|Newsline No. 33-10||Printer friendly|
June 15, 2010
DWC encourages external users to become e-form filers
Filing electronically benefits filers and the workers' compensation system overall
The Division of Workers’ Compensation (DWC) is seeking more participants for its e-forms trial, which allows filers to electronically submit forms and documents directly into its Electronic Adjudication Management System (EAMS).
Using a logon and password to access EAMS, e-form filers fill out electronic forms on their computer and file them over the Internet. Users receive immediate confirmation of submission of their forms and documents. Assuming there are no errors in the submission, users generally see their documents in the case within two hours of submission. Users can view case information and status on cases in which they are participants. They pick the conference date when e-filing a declaration of readiness to proceed under most circumstances. And sometimes they get unanticipated benefits.
“Within a few days of implementing this program, we saw exciting results,” said Don Barthel, of law firm Bradford & Barthel, LLP, a participant in the e-forms trial. “Response times dramatically improved. In one instance, e-filing permitted me to have a matter taken off calendar—and thus avoid five hours of driving—under circumstances where such a timely OTOC would have previously been impossible.”
There are nearly 300 users currently in the e-forms trial, but the division would like to add more. Anyone who files forms can join, from injured workers to attorneys, claims administrators to lien claimants.
“Until now we’ve taken a go-slow approach to the e-forms trial to make sure that we had adequate staff to handle all of the e-filing and questions that filers might have,” said Court Administrator Keven Star. “Now that we have the knowledge to make it work on a larger scale, we want more people to have this opportunity to efficiently file their documents. For the month of June there are 80 e-filers getting trained on how to file electronically. DWC is eager to have similar sized groups going forward.”
The only other current filing method for EAMS is through paper OCR forms, which are downloaded from the DWC Web site and scanned at district offices. DWC is working with external partners on a new filing method that will allow bulk filing of certain documents by the end of 2010.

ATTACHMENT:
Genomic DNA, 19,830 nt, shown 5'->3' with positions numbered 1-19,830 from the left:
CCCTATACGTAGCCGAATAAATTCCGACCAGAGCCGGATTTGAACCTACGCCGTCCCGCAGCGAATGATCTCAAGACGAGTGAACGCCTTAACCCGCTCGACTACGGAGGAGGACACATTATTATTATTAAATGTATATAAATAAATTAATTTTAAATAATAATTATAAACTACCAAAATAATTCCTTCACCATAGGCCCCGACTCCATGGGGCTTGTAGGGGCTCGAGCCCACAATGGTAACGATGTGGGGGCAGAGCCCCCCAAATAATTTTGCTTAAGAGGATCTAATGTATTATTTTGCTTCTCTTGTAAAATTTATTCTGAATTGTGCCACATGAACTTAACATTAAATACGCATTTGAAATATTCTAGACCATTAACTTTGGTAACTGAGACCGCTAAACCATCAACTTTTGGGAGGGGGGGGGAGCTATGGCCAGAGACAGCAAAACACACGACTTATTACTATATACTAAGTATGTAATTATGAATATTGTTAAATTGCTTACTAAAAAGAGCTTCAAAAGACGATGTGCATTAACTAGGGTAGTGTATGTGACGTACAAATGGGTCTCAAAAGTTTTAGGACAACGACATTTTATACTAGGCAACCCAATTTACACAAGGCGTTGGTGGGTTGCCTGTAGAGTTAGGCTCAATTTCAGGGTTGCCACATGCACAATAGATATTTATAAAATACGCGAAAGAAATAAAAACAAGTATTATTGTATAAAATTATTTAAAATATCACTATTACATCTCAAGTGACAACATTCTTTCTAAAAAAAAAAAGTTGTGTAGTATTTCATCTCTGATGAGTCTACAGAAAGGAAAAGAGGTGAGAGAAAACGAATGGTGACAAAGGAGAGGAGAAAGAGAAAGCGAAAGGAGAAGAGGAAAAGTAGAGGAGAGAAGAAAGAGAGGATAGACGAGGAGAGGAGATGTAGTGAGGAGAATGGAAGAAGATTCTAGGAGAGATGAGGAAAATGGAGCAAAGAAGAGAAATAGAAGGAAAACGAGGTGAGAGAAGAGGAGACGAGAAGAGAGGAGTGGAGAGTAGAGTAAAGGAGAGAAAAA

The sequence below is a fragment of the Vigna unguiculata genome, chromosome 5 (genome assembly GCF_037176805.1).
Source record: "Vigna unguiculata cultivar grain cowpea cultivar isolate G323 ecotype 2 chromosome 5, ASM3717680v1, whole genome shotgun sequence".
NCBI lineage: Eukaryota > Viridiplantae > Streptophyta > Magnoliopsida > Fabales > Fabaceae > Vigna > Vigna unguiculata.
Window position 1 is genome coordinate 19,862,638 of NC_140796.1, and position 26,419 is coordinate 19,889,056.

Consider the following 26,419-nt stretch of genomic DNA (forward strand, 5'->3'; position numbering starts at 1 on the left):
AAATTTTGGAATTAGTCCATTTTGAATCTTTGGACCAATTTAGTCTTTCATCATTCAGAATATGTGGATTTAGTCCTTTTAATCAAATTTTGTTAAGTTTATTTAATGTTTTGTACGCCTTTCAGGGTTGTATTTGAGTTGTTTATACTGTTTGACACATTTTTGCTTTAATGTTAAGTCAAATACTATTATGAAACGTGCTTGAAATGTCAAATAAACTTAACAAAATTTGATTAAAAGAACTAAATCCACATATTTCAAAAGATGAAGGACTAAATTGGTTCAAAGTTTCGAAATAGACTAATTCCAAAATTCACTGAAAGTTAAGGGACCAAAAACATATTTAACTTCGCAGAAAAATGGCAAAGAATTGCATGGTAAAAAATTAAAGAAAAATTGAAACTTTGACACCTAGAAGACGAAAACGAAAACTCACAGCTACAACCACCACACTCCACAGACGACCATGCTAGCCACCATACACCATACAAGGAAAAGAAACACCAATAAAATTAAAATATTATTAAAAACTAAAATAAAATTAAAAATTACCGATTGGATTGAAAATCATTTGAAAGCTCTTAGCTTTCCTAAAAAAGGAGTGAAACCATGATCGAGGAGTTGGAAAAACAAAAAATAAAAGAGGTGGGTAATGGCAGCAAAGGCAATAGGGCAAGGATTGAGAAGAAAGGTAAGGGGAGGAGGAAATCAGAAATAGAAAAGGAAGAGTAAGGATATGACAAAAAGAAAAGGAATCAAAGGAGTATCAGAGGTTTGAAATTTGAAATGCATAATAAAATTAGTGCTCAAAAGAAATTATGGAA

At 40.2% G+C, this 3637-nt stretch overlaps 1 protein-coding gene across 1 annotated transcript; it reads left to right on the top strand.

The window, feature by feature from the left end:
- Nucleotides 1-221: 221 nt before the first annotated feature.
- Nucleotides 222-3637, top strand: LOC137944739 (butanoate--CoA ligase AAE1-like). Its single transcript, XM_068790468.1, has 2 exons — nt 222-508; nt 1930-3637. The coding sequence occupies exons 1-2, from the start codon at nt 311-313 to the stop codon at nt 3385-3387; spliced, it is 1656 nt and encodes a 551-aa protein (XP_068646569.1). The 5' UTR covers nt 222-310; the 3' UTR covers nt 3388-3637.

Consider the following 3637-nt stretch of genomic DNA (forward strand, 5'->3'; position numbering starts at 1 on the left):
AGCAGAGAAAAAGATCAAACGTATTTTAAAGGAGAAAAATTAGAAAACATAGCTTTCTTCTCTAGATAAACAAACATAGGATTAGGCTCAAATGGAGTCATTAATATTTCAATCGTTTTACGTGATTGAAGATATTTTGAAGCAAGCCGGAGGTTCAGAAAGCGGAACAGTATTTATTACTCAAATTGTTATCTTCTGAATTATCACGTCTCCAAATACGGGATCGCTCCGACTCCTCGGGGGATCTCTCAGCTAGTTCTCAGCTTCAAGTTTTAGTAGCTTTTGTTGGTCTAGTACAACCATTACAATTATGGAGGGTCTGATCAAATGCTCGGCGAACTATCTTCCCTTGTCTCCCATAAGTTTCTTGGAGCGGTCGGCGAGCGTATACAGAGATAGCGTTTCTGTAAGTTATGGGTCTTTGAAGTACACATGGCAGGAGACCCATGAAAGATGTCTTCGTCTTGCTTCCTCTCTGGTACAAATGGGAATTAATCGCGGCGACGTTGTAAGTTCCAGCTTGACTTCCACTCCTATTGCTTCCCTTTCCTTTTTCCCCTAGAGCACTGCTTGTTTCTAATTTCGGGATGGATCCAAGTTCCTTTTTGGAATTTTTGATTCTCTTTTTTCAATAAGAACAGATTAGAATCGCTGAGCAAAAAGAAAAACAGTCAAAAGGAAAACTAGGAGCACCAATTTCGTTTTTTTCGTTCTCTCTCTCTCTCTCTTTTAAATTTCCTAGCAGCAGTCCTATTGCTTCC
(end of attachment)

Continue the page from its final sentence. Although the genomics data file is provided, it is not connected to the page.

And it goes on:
The e-forms trial started in September 2008, shortly after EAMS launched, to reduce the amount of paper coming in to the system. Accordingly, participants must agree to file almost all of their documents electronically as long as they are in the trial. User names and passwords are assigned by office location.
New applicants are added to the e-forms trial every couple of months. The next round is scheduled to start in August.
To apply for the e-forms trial, participants should fill out an application, and take the computer based training course. (See EAMS Web site.) Once accepted into the trial, participants will be trained by DWC staff via webinar, where they will be able to ask questions.
Barthel gave kudos to E-forms Trial Administrator Judge Chuck Ellison and Jackie McConnie, who works directly with e-form filers to help them correct errors, on the training and service his organization received to become and remain an effective e-form filer.
Benefits of e-filing:
Existing e-filers can also benefit from periodic additional webinar training. Some e-filing rules have recently changed, such as the number of forms on which an “s signature” may be attached and the s signature verification no longer being required. Currently, e-filers may file regular declarations of readiness to proceed either by OCR or by e-form, whichever works best to get a quicker date at their local district office.
For more testimonials from e-filers, see the current edition of the EAMS Insider newsletter.
For more information on the e-forms trial, email EAMS@dir.ca.gov.